Underwriting the Future of Climate Science

As the United Nations’ Intergovernmental Panel on Climate Change meets for its plenary session in Busan, South Korea, governments will have a valuable opportunity to demonstrate their commitment to climate science. Recent criticism notwithstanding, the IPCC's main conclusions have been affirmed by every major independent inquiry - a record achieved despite the panel's woeful lack of resources.

LONDON – As the United Nations’ Intergovernmental Panel on Climate Change (IPCC) meets for its plenary session in Busan, South Korea, governments will have a valuable opportunity to demonstrate their commitment to climate science.

Their charge will be to consider a recent review of the IPCC by the InterAcademy Council (IAC). The review, commissioned in March by UN Secretary General Ban Ki-moon and the Nobel laureate Rajendra Pachauri, Chairman of the IPCC, to examine the IPCC’s processes and procedures, was published at the end of August.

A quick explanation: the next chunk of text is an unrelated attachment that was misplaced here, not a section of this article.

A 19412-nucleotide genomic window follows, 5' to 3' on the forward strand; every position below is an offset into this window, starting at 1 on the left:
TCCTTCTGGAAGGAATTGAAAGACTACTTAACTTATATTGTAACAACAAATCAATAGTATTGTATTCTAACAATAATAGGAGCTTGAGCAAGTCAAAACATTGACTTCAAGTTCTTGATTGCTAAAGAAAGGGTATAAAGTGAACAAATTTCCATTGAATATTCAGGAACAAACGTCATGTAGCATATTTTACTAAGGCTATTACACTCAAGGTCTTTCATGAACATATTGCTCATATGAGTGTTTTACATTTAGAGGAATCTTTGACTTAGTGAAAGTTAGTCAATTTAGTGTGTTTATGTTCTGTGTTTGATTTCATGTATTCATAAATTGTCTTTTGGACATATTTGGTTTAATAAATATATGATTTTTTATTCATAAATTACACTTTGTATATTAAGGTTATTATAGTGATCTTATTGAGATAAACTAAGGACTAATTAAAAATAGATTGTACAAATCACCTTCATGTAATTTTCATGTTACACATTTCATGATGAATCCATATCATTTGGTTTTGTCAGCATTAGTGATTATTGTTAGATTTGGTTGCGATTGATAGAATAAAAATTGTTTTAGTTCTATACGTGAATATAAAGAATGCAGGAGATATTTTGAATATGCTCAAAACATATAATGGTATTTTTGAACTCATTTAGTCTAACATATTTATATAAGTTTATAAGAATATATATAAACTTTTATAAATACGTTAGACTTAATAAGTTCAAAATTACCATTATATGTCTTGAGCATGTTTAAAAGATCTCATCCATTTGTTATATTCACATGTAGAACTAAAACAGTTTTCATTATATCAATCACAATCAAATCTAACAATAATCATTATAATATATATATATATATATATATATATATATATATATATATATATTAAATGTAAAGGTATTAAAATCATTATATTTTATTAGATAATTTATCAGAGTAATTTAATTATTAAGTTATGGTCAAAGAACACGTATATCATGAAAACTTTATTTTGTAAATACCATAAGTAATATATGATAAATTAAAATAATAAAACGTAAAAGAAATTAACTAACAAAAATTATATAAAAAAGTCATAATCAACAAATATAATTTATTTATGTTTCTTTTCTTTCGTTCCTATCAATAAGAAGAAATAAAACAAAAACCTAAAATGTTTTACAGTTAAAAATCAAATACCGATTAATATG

Several other inquiries have been held, by institutions such as Penn State University, the British Parliament, the Netherlands Environmental Assessment Agency, and the United States Environmental Protection Agency. All had one thing in common: they all agreed with the IPCC’s fundamental conclusions concerning the major impact of man-made CO2 on climate change. This is a crucial outcome.

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